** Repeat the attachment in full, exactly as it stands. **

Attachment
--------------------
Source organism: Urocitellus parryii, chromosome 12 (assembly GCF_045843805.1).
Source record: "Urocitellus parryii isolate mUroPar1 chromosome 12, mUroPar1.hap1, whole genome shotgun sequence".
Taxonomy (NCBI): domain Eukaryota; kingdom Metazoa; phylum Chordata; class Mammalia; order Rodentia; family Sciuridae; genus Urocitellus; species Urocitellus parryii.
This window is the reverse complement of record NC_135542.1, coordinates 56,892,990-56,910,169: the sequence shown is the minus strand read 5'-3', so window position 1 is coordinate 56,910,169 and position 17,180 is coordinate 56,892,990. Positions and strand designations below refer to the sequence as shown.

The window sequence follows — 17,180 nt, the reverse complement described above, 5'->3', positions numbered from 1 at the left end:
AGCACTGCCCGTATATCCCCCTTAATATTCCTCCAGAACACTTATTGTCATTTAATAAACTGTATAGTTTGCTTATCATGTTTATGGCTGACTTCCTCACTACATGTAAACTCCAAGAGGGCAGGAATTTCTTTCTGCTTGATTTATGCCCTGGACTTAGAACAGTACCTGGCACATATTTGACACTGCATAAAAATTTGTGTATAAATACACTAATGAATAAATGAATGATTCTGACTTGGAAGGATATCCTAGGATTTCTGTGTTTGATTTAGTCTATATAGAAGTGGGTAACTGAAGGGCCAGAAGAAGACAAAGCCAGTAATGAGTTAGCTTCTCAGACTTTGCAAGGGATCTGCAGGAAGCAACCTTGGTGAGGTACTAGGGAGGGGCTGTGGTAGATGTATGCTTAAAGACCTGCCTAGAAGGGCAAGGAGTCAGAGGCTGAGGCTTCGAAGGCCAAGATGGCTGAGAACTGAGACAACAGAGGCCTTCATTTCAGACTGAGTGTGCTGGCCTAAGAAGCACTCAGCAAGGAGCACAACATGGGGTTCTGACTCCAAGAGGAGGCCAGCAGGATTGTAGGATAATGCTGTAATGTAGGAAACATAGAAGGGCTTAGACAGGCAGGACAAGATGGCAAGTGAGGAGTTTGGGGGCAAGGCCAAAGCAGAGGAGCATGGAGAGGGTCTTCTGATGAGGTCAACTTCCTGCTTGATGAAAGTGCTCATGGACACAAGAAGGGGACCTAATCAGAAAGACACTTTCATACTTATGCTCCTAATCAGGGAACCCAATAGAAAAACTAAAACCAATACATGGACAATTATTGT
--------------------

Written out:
Source organism: Urocitellus parryii, chromosome 12 (assembly GCF_045843805.1).
Source record: "Urocitellus parryii isolate mUroPar1 chromosome 12, mUroPar1.hap1, whole genome shotgun sequence".
Taxonomy (NCBI): domain Eukaryota; kingdom Metazoa; phylum Chordata; class Mammalia; order Rodentia; family Sciuridae; genus Urocitellus; species Urocitellus parryii.
This window is the reverse complement of record NC_135542.1, coordinates 56,892,990-56,910,169: the sequence shown is the minus strand read 5'-3', so window position 1 is coordinate 56,910,169 and position 17,180 is coordinate 56,892,990. Positions and strand designations below refer to the sequence as shown.

The window sequence follows — 17,180 nt, the reverse complement described above, 5'->3', positions numbered from 1 at the left end:
AGCACTGCCCGTATATCCCCCTTAATATTCCTCCAGAACACTTATTGTCATTTAATAAACTGTATAGTTTGCTTATCATGTTTATGGCTGACTTCCTCACTACATGTAAACTCCAAGAGGGCAGGAATTTCTTTCTGCTTGATTTATGCCCTGGACTTAGAACAGTACCTGGCACATATTTGACACTGCATAAAAATTTGTGTATAAATACACTAATGAATAAATGAATGATTCTGACTTGGAAGGATATCCTAGGATTTCTGTGTTTGATTTAGTCTATATAGAAGTGGGTAACTGAAGGGCCAGAAGAAGACAAAGCCAGTAATGAGTTAGCTTCTCAGACTTTGCAAGGGATCTGCAGGAAGCAACCTTGGTGAGGTACTAGGGAGGGGCTGTGGTAGATGTATGCTTAAAGACCTGCCTAGAAGGGCAAGGAGTCAGAGGCTGAGGCTTCGAAGGCCAAGATGGCTGAGAACTGAGACAACAGAGGCCTTCATTTCAGACTGAGTGTGCTGGCCTAAGAAGCACTCAGCAAGGAGCACAACATGGGGTTCTGACTCCAAGAGGAGGCCAGCAGGATTGTAGGATAATGCTGTAATGTAGGAAACATAGAAGGGCTTAGACAGGCAGGACAAGATGGCAAGTGAGGAGTTTGGGGGCAAGGCCAAAGCAGAGGAGCATGGAGAGGGTCTTCTGATGAGGTCAACTTCCTGCTTGATGAAAGTGCTCATGGACACAAGAAGGGGACCTAATCAGAAAGACACTTTCATACTTATGCTCCTAATCAGGGAACCCAATAGAAAAACTAAAACCAATACATGGACAATTATTGT